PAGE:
Finally, I got to hear “Gloria” again live. While many songs tonight had the churchy thing on all cylinders, this was the most majestic cause for chills, moans, and goosepimples in my entire evening. One of my absolute favorite spots comes when Bono introduces the boys, and he totally botched it tonight. At Adam’s baddest bass line, Bono shouts “the Edge.” Then, he calls on Adam, right when Edge takes it to the top with that most magickal riff. Didn’t ruin the song—made it real, a St. Louis special.

Speaking of church, “I Still Haven’t Found . . .” really rang to the rafters tonight, with Bono begging us to be the choir. This almost made up for the people who actually booed Bono’s intro to the song. Glad folks had the basic decency not to boo Kanye West, but for some reason, they felt compelled to boo Bono giving Kanye the “propers” he deserves.

With Edge already tingling us with the opening notes of the song, Bono said he was “humbled and honored” to have Kanye on the bill. Humbled and honored—words to live by, not just at a U2 concert.Without leaving the topic of what an over the top religious experience this all was, and still thinking about Kanye, Bono definitely had to put Kanye in this show somehow. Instead of the dreamed (or dreaded by some of you) duet, we got Bono sampling “Jesus Walks” all over, snippeting it into Beautiful Day and then Sunday Bloody Sunday.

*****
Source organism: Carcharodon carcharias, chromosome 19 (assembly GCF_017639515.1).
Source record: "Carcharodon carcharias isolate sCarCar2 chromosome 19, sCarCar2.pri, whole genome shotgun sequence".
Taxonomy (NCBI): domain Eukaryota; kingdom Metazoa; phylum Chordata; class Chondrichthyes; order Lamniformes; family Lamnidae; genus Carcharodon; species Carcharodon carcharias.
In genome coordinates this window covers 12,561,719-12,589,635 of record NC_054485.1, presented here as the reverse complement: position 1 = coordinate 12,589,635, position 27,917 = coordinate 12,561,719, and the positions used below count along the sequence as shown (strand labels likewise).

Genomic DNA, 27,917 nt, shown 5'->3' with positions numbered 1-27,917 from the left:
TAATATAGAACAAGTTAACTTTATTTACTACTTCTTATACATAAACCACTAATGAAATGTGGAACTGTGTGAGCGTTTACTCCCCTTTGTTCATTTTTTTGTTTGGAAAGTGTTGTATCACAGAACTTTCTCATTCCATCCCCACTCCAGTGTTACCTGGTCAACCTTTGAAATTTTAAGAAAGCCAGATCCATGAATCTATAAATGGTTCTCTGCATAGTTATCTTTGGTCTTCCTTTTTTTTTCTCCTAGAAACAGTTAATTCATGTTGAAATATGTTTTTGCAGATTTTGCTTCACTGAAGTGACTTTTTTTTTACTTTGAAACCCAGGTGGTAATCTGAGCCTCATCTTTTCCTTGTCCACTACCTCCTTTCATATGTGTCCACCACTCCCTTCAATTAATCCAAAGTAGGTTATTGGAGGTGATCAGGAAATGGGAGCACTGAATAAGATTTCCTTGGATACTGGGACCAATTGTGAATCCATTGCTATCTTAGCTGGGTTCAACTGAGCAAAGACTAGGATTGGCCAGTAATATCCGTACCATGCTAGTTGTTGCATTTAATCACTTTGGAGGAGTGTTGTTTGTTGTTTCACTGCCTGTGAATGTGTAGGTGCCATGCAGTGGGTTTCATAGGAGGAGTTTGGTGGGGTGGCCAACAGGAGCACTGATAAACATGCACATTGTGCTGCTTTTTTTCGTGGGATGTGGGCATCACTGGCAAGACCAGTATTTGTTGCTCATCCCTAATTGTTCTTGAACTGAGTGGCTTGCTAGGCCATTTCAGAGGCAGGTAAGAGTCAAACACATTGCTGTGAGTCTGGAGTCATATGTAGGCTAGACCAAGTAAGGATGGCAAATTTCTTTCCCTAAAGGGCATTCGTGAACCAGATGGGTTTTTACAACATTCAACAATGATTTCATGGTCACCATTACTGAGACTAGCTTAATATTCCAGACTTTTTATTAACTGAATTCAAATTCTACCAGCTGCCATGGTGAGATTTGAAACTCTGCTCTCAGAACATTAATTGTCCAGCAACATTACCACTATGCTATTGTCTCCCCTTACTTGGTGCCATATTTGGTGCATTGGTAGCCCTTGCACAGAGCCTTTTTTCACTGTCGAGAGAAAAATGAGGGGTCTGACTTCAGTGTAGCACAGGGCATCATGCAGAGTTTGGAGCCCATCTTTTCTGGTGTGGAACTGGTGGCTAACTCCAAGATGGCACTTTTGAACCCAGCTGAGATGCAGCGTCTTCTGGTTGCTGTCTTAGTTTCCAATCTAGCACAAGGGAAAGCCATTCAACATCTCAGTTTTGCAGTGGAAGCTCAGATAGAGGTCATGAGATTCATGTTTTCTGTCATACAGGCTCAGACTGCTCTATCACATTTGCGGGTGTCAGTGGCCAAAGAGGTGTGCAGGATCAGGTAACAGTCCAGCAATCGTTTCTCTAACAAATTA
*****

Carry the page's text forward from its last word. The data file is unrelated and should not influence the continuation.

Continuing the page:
Last item on church proper: “Yahweh” was crazy—ridiculous in the best sense. Fan giving and getting piano lessons, a wild sweet ending, with Bono scolding (just a little), and then loving on the fan bandmember who struggled but still shone like a star. When he left the keyboard, he leapt and danced down the ramp back to his spot in the crowd.